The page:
Rivers of frustration and enmity flowed into a narrow street in Arad Saturday night. For more than two years, secular and ultra-Orthodox residents have waged an emotional battle for control of the city. Saturday, for the first time, it spilled over into violence.
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Eight people were arrested, including three Haredi demonstrators suspected of rolling burning tires at a home, and the other five of attacking police officers, nudity and disturbing the peace. During the confrontation, secular demonstrators shouted, “Arad is ours.”
The impetus for the violence was a single poster hung up over the weekend bearing a picture of the Gur Hasidic sect’s rabbinic leader, Yaakov Aryeh Alter, and the caption “Alter and Litzman, you’re playing dirty; Arad isn’t for sale,” referring to Health Minister Yaakov Litzman, a Gur Hasid. But the violence was preceded by dozens of nonviolent clashes born of disputes between Litzman and Arad’s secular mayor, Nissan Ben-Hamo.
As part of this broader battle, the ultra-Orthodox began plastering the city with religious posters. But after a court ruled that those posters needed a license, which the municipality refused to give, they switched to political posters, which don’t need a license. Soon, the city sported hundreds of posters denouncing Ben-Hamo.
Secular residents, who considered this both an eyesore and an insult to their elected representative, decided to fight back, albeit not without trepidation, secular activist Merav Leiba said. They printed 100 of the Alter posters, and to gauge the reaction, they initially hung them outside their homes, posted pictures to Facebook and then removed the posters.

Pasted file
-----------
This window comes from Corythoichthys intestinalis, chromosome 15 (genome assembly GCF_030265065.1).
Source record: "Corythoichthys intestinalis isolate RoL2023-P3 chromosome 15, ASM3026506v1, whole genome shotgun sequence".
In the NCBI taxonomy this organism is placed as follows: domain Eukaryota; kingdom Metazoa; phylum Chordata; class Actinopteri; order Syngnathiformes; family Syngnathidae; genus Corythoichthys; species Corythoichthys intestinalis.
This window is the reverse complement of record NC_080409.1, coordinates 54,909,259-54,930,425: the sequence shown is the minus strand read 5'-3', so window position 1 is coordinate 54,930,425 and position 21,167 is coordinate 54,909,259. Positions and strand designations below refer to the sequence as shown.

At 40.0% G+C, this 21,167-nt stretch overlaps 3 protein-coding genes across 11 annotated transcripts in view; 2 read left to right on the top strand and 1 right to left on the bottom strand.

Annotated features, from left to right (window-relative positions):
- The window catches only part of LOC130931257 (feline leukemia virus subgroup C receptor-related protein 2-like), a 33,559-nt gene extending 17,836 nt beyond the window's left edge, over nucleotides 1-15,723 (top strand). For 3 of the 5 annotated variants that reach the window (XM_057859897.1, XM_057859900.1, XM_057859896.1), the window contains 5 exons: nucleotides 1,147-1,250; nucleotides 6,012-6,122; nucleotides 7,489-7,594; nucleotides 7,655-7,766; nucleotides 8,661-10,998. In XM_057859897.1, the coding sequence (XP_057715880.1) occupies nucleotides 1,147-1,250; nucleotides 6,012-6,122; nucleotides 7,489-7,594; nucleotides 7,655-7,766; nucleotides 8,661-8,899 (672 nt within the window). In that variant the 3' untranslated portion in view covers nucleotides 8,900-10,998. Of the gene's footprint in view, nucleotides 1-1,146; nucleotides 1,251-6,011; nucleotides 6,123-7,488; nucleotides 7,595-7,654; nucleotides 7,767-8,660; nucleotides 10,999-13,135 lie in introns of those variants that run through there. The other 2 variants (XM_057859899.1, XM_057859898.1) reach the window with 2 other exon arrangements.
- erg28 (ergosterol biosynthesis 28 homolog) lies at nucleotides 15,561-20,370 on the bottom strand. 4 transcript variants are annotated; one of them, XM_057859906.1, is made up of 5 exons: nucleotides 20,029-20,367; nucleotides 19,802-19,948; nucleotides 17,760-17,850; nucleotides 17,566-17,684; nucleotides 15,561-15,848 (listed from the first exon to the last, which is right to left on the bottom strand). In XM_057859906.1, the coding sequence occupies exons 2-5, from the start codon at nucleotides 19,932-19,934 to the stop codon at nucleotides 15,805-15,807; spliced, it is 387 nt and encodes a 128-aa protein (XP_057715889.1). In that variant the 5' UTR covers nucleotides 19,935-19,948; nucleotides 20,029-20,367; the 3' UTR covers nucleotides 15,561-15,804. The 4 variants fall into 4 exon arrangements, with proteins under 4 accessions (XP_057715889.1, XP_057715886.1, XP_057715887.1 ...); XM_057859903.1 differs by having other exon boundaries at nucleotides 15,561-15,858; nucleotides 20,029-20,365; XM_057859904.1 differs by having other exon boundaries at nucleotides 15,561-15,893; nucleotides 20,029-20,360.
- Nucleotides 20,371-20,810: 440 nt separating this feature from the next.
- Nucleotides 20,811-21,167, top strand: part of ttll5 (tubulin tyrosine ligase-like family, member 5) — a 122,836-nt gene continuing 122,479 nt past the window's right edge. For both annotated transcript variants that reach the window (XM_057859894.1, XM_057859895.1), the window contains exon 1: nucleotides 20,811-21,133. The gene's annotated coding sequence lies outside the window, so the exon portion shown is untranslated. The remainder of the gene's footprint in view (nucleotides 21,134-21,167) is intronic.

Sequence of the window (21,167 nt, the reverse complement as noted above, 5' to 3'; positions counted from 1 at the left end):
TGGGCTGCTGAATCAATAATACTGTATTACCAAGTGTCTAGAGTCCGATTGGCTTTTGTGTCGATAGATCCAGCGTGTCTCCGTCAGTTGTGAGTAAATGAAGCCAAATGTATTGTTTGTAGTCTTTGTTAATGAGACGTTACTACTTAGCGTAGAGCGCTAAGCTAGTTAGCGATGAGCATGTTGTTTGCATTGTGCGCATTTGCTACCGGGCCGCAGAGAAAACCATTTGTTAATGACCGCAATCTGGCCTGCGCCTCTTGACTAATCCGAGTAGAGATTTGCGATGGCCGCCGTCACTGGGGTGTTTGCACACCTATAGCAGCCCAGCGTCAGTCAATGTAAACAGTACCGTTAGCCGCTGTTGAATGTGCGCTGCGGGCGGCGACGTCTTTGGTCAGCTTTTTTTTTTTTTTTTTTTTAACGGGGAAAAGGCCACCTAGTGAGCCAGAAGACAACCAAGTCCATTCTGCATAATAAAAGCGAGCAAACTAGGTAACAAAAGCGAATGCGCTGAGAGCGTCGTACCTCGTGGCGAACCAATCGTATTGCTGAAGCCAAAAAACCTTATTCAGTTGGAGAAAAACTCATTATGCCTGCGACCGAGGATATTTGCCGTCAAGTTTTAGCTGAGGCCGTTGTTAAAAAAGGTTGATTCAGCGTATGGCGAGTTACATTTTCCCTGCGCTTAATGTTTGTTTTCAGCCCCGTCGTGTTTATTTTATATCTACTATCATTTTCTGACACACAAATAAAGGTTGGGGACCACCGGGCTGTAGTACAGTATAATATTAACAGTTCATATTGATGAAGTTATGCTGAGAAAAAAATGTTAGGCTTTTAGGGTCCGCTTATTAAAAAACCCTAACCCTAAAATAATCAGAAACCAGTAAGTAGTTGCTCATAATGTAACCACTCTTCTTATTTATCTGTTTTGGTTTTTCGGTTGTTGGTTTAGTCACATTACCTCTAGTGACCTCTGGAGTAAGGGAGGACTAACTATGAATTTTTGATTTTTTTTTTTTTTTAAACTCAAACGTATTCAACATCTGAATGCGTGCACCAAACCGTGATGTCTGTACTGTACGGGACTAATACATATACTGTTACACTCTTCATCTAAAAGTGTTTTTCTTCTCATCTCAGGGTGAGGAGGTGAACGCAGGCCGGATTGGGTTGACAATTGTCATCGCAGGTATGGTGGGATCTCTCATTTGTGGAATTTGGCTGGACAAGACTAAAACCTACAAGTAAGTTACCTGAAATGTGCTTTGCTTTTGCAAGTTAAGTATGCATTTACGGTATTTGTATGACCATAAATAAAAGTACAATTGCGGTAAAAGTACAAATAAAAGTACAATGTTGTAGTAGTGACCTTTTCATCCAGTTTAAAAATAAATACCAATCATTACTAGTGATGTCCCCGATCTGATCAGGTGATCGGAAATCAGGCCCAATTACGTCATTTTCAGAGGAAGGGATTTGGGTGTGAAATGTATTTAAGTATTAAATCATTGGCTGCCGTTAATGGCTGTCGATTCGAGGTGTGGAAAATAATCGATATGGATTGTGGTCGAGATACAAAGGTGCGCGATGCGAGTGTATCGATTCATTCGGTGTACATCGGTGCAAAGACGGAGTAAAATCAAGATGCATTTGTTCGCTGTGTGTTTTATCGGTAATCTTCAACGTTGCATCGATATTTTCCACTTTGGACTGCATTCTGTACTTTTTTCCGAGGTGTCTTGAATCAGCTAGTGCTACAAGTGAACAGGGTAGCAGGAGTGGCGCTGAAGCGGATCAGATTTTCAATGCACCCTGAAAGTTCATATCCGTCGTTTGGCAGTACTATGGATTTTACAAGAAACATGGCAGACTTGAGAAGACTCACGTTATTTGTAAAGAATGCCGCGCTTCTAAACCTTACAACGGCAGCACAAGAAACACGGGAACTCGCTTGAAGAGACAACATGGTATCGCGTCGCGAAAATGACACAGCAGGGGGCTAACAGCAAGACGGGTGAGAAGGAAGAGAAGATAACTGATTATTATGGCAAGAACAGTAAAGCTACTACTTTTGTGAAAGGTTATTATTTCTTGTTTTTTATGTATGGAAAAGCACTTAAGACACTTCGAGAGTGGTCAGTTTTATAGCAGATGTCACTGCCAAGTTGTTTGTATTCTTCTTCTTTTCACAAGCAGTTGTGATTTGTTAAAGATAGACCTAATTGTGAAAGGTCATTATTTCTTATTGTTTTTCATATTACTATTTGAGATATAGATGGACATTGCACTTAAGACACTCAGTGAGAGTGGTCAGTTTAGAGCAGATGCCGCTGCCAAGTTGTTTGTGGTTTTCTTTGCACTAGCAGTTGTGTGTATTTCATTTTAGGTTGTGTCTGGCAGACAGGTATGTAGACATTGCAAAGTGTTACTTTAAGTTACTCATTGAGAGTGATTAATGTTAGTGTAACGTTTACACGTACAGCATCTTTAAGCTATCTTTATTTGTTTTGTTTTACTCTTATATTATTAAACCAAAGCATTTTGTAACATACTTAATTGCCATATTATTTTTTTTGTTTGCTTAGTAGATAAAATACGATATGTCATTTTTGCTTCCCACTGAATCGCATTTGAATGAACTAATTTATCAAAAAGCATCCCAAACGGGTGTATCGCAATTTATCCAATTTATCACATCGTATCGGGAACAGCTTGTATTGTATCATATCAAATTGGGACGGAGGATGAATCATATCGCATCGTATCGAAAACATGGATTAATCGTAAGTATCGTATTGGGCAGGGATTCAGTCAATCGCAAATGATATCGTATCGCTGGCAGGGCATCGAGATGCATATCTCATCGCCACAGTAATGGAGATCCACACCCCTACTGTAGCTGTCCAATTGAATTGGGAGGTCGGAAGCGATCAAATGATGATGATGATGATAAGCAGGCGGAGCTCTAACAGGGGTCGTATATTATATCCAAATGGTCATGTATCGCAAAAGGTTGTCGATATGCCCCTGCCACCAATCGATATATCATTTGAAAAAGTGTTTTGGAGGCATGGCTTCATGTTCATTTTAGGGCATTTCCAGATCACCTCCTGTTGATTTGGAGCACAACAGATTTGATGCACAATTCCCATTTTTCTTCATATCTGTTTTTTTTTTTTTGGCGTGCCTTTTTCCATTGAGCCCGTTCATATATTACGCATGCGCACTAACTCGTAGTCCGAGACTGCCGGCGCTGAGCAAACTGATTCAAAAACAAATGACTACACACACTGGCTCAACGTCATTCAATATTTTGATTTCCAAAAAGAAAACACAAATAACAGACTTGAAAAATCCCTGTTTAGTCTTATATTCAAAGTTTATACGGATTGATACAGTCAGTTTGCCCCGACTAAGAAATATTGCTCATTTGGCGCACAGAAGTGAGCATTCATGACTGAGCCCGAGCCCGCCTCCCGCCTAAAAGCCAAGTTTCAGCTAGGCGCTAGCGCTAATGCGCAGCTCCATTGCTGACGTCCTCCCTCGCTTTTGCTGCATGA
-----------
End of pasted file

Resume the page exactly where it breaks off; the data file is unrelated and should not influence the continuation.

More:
Next, the activists decided to hang the posters for a week. But one family on Hagilad Street jumped the gun and hung their poster last weekend.
Shortly after Shabbat ended Saturday night, tires were burned outside their house. Soon afterward, hundreds of Gur Hasidim gathered. The Hasidim were separated from the house by hundreds of secular residents whom the family hastily summoned.
For hours, the crowds stood on opposite sides of the narrow street, hurling insults, spitting, throwing things and sometimes punching each other. There were also fights between Gur Hasidim and policemen trying to keep the two sides apart. A small group of Hasidim sat in the street to block traffic.
The incident only ended at about 4 A.M., when the family removed the poster. The Hasidim, who had sworn to stay until the poster was gone, then departed. But all day Sunday, a police patrol car stood outside the family’s house.
The battle between Arad’s secular and ultra-Orthodox residents heated up during the last municipal elections two years ago. Until then, Gur representatives were part of the city’s governing coalition under Mayor Tali Ploskov. But many secular residents felt Ploskov’s government gave the ultra-Orthodox excessive benefits. Thus when Ploskov left to become a Kulanu party Knesset member, Ben-Hamo campaigned to succeed her on a pledge that the ultra-Orthodox wouldn’t get more municipal funding than they deserved.
According to municipal data, some 5,000 Gur Hasidim live in Arad – 20 percent of the city’s population. Since Ben-Hamo’s election, disputes have erupted over issues ranging from the allocation of funds and public buildings to cultural events and Sabbath observance.